Dental Practice Mergers And Acquisitions: Areas Of Consideration

After qualifying and a few years in practice, it is common for dentists to set up their own practice. Practice ownership can be the path to financial and lifestyle freedom, building your own brand and reputation and establishing your own way of working. Setting up your own practice, or acquiring an established practice can help you achieve you personal and professional objectives.

Financial considerations are key when planning your own practice or seeking to acquire an existing practice. Dentists will first need to consider a wide range of aspects, in addition to their own business plan and strategy, as well as competition and demand analysis for dental health care needs in the local and regional area.

Timing is important, and establishing a practice too early in a career can be a stumbling block as some dentists may not have all the required business skills and resources early on. For some professionals, launching a practice early on is straight forward, for others additional time may be needed to build up experience and resources. Generally, acquiring a practice after 2 – 5 years is a good foundation for success.

Areas of consideration for practice acquisition include lifestyle and location. For example should the base be in an urban or rural area? how many days a week does the professional wish to work, what type of treatments will they specialise in? will they work in private and public sectors or specialise in one? The practice size is also important, for example managing a practice with a patient base of 1,500 is less demanding than 3,000. Time will be required with patients but also additional staff and management, as well as training and CPD. These decisions will influence the number of days and hours required to work, as well as the level of income and lifestyle choices.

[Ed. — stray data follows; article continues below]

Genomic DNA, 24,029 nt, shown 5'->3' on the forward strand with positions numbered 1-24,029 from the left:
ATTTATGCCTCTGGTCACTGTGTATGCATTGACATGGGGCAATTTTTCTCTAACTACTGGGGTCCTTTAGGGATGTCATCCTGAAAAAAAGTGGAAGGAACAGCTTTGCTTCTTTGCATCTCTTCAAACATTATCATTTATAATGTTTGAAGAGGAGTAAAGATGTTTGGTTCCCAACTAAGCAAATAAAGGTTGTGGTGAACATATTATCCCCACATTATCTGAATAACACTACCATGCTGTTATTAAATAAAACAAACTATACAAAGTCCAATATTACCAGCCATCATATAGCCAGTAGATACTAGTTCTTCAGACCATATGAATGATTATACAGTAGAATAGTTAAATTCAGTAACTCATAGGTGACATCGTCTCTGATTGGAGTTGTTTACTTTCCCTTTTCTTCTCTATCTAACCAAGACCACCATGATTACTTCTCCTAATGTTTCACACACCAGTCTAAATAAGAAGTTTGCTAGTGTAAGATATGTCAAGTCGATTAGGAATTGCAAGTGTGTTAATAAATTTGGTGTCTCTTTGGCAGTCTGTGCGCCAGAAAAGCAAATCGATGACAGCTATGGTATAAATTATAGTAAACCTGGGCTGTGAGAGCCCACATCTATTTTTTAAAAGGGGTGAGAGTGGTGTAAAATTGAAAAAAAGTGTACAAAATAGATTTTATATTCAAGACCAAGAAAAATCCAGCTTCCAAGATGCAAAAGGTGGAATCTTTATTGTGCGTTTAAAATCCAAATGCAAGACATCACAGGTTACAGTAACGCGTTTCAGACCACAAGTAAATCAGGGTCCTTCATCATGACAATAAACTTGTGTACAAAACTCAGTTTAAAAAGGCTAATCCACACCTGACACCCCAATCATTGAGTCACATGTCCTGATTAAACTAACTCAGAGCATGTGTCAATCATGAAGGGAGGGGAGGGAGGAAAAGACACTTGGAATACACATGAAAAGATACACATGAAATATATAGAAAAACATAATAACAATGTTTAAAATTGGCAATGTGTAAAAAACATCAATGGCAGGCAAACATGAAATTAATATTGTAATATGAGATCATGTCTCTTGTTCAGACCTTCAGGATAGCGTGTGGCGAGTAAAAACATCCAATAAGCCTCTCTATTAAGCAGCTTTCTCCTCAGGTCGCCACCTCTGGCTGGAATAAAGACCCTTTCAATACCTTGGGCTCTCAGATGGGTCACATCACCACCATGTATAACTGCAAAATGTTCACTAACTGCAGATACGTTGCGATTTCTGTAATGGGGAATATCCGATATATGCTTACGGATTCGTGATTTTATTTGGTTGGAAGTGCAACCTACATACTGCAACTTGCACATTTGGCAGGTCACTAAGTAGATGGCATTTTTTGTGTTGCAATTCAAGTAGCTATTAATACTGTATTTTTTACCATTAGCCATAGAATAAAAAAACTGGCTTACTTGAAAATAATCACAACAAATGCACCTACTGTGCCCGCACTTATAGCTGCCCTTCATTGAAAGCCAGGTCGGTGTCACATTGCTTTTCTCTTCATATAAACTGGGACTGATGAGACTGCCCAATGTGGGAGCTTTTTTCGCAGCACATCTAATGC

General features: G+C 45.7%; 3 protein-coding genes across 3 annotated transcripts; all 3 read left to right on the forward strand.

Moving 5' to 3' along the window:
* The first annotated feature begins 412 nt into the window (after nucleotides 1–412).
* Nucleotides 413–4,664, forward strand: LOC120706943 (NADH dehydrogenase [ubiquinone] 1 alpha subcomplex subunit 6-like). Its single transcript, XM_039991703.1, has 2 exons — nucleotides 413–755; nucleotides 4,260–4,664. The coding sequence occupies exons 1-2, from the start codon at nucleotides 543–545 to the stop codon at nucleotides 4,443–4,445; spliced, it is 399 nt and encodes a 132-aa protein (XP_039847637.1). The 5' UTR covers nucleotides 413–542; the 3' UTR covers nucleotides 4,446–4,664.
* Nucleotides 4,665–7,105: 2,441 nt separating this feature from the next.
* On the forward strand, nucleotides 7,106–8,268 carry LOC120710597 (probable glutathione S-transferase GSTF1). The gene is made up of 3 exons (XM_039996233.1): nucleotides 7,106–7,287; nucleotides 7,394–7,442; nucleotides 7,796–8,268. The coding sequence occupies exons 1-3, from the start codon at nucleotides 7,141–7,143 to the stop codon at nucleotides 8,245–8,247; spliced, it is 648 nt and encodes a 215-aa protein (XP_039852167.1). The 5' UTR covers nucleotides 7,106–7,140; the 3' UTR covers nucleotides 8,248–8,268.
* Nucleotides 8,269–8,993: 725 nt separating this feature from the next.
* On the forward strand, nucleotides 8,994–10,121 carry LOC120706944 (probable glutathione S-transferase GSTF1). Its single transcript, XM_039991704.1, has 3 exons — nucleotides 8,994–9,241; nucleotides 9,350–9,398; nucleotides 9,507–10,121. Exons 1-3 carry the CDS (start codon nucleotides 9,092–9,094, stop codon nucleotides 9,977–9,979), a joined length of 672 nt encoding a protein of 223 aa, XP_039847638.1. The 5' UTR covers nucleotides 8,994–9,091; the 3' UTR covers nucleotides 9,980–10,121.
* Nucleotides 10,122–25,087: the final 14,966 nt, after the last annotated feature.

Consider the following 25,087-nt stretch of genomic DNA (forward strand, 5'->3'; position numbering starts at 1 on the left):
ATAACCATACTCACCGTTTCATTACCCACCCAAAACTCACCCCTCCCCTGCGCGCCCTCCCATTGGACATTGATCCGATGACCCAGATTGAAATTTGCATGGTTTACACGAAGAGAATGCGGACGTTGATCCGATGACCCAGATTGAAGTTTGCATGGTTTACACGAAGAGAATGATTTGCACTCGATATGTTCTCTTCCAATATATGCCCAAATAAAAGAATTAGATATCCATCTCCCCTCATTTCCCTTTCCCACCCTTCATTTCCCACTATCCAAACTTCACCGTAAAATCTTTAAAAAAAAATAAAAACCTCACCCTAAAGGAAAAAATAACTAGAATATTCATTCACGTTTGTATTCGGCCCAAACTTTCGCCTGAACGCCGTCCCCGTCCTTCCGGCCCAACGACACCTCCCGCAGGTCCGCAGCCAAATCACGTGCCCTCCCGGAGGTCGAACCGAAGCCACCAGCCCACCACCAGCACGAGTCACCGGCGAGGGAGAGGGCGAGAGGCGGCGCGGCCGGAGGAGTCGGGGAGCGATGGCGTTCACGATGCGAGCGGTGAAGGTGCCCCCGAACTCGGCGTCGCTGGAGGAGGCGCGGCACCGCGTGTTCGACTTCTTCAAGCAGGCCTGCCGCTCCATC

Dentists will also need to discuss transition arrangements and planning. Will they stay on to ensure a smooth transition for staff and patients? will there be a re-brand or change to the range of treatments provided? A solid transition strategy is necessary to ensure patient and staff retention.

Professionals will need to spend time understanding and analysing the practice and the owners reasons for selling. Valuation will need to be conducted by an independent valuation expert. There are various ways and formulas to complete this task. Depending on the type of practice, practices usually sell from 60% – 85% of one, two or three years average turnover. Many accountants advise the cash flow valuation model, including capitalization.

The location of the practice is an important factor, and should be considered holistically alongside the treatments you wish to offer. For example Invisalign practices do well in large cities and urban areas. Factors include property, accessibility, demographics and competition. Facilities and equipment assets are also important to evaluate.

For many professionals, acquisition is a lifestyle and financial choice. Therefore dentists need to plan for short, medium and long term goals and ensure they start off in the best possible way.

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Aimee Sharp